For Immediate Release
GAO Senate Testimony, Report Debunk Republican Criticism of Environmental Lawsuits
Trade, Industry Groups File 50 Percent More EPA Lawsuits Than Conservation Groups
WASHINGTON - In a hearing before the Senate Environment and Public Works subcommittee, Alfredo Gómez of the Government Accountability Office testified today that lawsuits from environmental groups have a limited impact on the EPA's funding and priorities, but do force the agency to meet legal deadlines to take actions such as, among other things, setting air-quality standards that protect public health. The testimony directly contradicts politically driven assertions by congressional Republicans that environmental lawsuits are impeding the work of EPA and other federal agencies.
The GAO issued a report accompanying the testimony documenting the fact that trade associations and private industries filed many more lawsuits than environmental groups, with these interests responsible for 48 percent of lawsuits against the EPA from 1995 to 2011. That’s compared to just 30 percent for citizen and national environmental groups.
“Republicans have complained for years that lawsuits brought by environmental groups impede the ability of agency's like the EPA to do their jobs,” said Jamie Pang, endangered species campaigner at the Center for Biological Diversity. “The GAO's testimony and report shows this is false and that industries seeking to undermine protections for clean air and water file the most lawsuits. The real story is that Republicans are angered by the success of environmental groups in enforcing environmental laws and ensuring public health and safety.”
Federal laws including the Clean Air Act, Clean Water Act and Endangered Species Act contain citizen suit provisions that allow environmental groups and others to force agencies to implement more stringent standards to clean our air and water and otherwise protect the environment. These provisions have allowed citizens to repeatedly enforce deadlines in the environmental statutes, actions that result in environmental protections.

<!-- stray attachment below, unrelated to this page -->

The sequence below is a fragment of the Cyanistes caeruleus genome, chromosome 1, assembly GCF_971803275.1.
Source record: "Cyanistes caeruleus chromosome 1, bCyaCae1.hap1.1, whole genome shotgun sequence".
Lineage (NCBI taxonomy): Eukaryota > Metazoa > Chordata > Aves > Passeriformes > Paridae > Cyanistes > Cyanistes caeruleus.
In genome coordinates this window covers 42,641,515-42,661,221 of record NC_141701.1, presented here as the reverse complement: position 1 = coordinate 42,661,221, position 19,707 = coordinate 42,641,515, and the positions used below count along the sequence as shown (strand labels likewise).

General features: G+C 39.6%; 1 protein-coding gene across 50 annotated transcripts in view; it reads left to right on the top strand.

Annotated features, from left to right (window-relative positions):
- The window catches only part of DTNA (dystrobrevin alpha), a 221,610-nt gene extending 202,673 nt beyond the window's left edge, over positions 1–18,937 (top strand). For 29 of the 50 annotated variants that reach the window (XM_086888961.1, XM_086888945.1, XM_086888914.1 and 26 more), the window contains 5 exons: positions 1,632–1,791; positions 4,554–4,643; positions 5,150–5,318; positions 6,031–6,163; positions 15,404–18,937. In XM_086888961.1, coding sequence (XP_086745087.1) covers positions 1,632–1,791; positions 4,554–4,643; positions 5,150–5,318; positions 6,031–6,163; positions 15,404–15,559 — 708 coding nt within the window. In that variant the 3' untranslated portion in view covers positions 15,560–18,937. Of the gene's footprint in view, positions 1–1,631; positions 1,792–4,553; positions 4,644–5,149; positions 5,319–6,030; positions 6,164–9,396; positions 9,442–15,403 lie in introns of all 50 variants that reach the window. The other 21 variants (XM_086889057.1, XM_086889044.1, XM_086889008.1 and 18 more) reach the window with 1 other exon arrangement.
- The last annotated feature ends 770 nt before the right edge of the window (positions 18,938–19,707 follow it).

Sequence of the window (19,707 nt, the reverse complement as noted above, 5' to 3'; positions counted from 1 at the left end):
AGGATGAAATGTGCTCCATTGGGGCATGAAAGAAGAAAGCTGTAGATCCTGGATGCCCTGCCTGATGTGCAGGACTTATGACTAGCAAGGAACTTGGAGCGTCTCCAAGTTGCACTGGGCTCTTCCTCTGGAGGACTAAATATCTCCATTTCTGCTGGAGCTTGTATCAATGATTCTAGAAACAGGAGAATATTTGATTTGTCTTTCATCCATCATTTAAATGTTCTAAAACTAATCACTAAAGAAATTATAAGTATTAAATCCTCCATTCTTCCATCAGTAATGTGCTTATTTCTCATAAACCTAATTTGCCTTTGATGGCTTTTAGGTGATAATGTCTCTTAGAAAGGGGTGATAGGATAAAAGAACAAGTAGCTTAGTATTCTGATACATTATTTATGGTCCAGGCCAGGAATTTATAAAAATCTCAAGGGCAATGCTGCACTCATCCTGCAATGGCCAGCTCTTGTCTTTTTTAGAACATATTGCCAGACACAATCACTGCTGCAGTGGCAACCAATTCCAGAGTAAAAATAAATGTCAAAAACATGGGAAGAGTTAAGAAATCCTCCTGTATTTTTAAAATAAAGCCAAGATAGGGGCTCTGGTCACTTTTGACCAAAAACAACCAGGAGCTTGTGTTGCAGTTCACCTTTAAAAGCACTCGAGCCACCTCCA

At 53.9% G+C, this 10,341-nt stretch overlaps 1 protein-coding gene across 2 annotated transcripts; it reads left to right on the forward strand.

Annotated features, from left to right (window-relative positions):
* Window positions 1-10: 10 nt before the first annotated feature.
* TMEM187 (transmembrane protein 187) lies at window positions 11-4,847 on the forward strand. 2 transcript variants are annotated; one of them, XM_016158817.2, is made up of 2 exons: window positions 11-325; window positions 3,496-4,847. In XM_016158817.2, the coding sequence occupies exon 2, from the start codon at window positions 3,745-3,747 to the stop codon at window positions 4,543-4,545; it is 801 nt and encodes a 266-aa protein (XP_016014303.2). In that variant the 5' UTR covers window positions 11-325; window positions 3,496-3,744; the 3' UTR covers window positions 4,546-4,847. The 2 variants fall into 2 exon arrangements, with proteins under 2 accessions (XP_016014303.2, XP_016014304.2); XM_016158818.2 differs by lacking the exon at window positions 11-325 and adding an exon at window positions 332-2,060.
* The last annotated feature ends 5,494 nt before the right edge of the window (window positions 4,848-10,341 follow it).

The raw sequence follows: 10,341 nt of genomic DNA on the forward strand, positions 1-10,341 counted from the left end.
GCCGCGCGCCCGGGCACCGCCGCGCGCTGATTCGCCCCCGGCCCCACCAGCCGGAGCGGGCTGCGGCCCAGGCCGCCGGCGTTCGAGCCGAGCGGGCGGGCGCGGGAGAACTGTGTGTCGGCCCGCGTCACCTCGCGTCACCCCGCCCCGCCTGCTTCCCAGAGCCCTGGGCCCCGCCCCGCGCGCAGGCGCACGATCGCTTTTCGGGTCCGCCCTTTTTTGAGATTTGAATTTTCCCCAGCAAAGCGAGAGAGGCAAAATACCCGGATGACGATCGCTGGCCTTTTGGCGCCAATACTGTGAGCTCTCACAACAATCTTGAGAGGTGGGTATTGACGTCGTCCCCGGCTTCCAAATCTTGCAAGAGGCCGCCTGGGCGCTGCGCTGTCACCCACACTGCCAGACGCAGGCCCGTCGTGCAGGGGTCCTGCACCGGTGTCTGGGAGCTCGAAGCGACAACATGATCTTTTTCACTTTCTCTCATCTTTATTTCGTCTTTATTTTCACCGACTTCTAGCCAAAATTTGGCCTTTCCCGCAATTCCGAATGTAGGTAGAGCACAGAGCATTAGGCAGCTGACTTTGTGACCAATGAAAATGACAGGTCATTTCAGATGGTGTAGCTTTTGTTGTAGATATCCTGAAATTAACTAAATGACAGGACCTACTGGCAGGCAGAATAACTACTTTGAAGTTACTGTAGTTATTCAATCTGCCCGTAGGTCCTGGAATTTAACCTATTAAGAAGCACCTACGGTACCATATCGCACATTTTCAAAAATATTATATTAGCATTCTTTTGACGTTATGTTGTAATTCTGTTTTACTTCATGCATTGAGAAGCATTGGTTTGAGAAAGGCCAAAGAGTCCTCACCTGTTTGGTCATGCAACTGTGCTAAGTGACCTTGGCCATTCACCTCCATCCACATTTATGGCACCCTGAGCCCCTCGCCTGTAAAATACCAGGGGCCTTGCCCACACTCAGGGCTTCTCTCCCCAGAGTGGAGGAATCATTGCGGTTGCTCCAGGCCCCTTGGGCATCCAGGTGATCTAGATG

“Citizens and nonprofits can, and should, hold the government accountable to protect clean air and water and endangered species,” said Pang. “Environmental lawsuits tip the scales of justice away from deep pocketed and well-connected industries back towards environmental protections that benefit us all.”
EPA officials, in their official response to the GAO report, said they hoped it would finally end these “unfounded allegations.”
The new GAO report can be read here.
At the Center for Biological Diversity, we believe that the welfare of human beings is deeply linked to nature - to the existence in our world of a vast diversity of wild animals and plants. Because diversity has intrinsic value, and because its loss impoverishes society, we work to secure a future for all species, great and small, hovering on the brink of extinction. We do so through science, law, and creative media, with a focus on protecting the lands, waters, and climate that species need to survive.